The basic power analysis as described in the Vignette Getting started can be extended to using bounded estimation, estimation with constraints over time, and the inclusion of measurement error variances in the generated data and estimation model. These extensions are described below.
Bounded estimation with
To prevent non-convergence for small sample sizes (say, less than
100), bounds can be imposed on the parameter space during estimation of
the model using
bounds = TRUE (De Jonckere &
Rosseel, 2022). This can aid the optimization algorithm to find
unique solutions and prevents it from searching in the completely wrong
direction for one, or multiple parameters. Sensible lower bounds involve
those on the (residual) variances of latent variables (e.g., the random
intercept variances), as negative variances are theoretically not
possible. Upper bound for variances are determined based on the observed
variances for variable. In the context of the RI-CLPM, the factor
loadings are (usually) fixed, and hence these parameters are not
estimated. The lagged effects are theoretically infinite, and hence
there are no sensible bounds we can place à priori on these
Constraints over time
powRICLPM() offers users the option to impose various
constraints over time on the estimation model through the
constraints argument. This has statistical advantages as
constraints over time reduce model complexity, thereby potentially
reducing convergence issues and increasing power. Moreover, some
researchers are interested in so called ‘stationarity’ constraints for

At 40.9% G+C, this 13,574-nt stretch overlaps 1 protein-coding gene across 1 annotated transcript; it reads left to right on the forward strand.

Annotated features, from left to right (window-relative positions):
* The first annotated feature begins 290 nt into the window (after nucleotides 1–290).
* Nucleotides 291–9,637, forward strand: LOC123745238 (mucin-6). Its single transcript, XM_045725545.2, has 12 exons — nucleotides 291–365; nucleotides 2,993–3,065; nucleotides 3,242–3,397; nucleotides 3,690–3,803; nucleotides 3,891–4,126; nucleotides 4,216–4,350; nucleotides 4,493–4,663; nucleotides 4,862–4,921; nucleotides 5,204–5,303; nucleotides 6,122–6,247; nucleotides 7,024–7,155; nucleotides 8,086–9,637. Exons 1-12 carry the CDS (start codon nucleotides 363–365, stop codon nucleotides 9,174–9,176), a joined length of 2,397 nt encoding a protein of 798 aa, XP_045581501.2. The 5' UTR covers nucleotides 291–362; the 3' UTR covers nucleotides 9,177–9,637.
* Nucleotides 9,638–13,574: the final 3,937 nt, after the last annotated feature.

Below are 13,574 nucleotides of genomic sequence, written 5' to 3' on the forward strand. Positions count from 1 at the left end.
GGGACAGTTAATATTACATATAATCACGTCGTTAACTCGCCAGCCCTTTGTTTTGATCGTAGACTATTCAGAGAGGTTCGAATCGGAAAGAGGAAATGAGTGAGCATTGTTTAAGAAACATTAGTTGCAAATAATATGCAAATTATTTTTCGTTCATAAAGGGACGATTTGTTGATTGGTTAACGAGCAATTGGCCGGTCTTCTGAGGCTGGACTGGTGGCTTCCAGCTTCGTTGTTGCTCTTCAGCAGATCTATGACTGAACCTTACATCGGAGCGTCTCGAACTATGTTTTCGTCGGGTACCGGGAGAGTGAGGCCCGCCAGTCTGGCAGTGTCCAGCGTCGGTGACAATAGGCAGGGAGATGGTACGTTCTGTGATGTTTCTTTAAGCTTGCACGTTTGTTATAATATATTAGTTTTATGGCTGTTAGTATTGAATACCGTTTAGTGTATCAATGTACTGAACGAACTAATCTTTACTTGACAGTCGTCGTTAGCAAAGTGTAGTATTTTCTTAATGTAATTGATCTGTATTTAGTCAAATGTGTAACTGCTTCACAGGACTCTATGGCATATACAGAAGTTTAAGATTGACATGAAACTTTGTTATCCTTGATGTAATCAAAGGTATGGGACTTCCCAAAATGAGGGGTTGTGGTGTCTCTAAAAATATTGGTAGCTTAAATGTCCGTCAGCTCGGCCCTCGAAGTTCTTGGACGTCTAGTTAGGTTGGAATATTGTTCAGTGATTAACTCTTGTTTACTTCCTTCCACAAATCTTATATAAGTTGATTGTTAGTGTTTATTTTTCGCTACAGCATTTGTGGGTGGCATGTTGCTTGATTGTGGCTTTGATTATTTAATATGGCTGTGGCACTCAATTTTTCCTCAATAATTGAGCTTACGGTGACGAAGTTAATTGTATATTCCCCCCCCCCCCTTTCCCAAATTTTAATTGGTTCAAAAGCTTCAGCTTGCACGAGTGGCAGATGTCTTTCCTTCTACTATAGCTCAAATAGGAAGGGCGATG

theoretical reasons. A disadvantage of such constraints is that they
assume certain parameters to be time-invariant. This might not be an
assumption researchers are willing to make, especially in developmental
contexts where you expect lagged effects might change over time (e.g.,
wA gets more important in driving
wB as one gets older). Therefore, by default
constraints = "none", implying that all lagged effects, and
within-components (residual) variances and covariances are freely
estimated over time.
Constraint options include:
constraints = "lagged": Autoregressive and cross-lagged effects are constrained to be equal over time.
constraints = "residuals: Within-unit residual variances and covariance (from wave 2 onward) are constrained to be equal over time.
constraints = "within": Both lagged effects and residual variances and covariances are constrained to be equal over time.
constraints = "stationary": Constraints are imposed on the variances of the within-components at the first wave, and residual variances at wave 2 and further, such that the variances of the within-components themselves are all 1. This implies that the variances at the first wave are fixed to 1, and that the residual variances are a function of the lagged effects, and correlation between within-components at the same wave. These constraints are deduced in the supplementary materials of Mulder and Hamaker (2021, see the FAQ “How can I constrain the standardized parameters to be invariant over time?”).
constraints = "ME": Constraints are imposed on the measurement error variances across time (separately for each variable). This constraint is only possible when
estimate_ME = TRUE.
While it is generally advisable to include measurement error when
analyzing psychological data, the RI-CLPM does not include it. Adding
measurement error to the model would result in the bivariate stable
trait autoregressive trait state (STARTS) model by Kenny and Zautra (2001),
and requires at least 4 waves of data to be identified. Users can add
measurement error variances to the estimation model by specifying
estimate_ME = TRUE. Measurement error can be added to the
simulated data using the
Note, however, that the STARTS model has been shown to be prone to empirical under-identification, often requiring upwards of 8 waves of data and sample sizes larger than 500.